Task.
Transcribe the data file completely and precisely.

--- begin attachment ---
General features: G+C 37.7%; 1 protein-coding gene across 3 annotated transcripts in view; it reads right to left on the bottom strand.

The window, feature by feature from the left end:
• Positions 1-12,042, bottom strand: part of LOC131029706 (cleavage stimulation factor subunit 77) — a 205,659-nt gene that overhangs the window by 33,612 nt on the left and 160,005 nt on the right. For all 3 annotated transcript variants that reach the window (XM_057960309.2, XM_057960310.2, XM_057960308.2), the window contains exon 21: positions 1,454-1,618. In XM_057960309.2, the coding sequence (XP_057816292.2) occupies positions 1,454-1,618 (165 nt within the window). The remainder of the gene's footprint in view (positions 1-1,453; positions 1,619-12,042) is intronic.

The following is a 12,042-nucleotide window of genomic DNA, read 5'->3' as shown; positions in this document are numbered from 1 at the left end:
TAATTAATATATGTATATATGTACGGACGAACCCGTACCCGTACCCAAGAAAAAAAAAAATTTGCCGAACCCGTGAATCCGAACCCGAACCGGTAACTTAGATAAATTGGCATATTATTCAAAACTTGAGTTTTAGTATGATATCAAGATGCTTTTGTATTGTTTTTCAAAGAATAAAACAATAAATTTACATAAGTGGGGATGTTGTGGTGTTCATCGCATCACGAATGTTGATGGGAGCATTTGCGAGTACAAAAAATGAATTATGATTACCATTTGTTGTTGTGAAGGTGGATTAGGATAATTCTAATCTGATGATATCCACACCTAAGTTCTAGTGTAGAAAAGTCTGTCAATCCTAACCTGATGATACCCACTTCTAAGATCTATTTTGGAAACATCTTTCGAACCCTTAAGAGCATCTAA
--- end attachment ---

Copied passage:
General features: G+C 37.7%; 1 protein-coding gene across 3 annotated transcripts in view; it reads right to left on the bottom strand.

The window, feature by feature from the left end:
• Positions 1-12,042, bottom strand: part of LOC131029706 (cleavage stimulation factor subunit 77) — a 205,659-nt gene that overhangs the window by 33,612 nt on the left and 160,005 nt on the right. For all 3 annotated transcript variants that reach the window (XM_057960309.2, XM_057960310.2, XM_057960308.2), the window contains exon 21: positions 1,454-1,618. In XM_057960309.2, the coding sequence (XP_057816292.2) occupies positions 1,454-1,618 (165 nt within the window). The remainder of the gene's footprint in view (positions 1-1,453; positions 1,619-12,042) is intronic.

The following is a 12,042-nucleotide window of genomic DNA, read 5'->3' as shown; positions in this document are numbered from 1 at the left end:
TAATTAATATATGTATATATGTACGGACGAACCCGTACCCGTACCCAAGAAAAAAAAAAATTTGCCGAACCCGTGAATCCGAACCCGAACCGGTAACTTAGATAAATTGGCATATTATTCAAAACTTGAGTTTTAGTATGATATCAAGATGCTTTTGTATTGTTTTTCAAAGAATAAAACAATAAATTTACATAAGTGGGGATGTTGTGGTGTTCATCGCATCACGAATGTTGATGGGAGCATTTGCGAGTACAAAAAATGAATTATGATTACCATTTGTTGTTGTGAAGGTGGATTAGGATAATTCTAATCTGATGATATCCACACCTAAGTTCTAGTGTAGAAAAGTCTGTCAATCCTAACCTGATGATACCCACTTCTAAGATCTATTTTGGAAACATCTTTCGAACCCTTAAGAGCATCTAA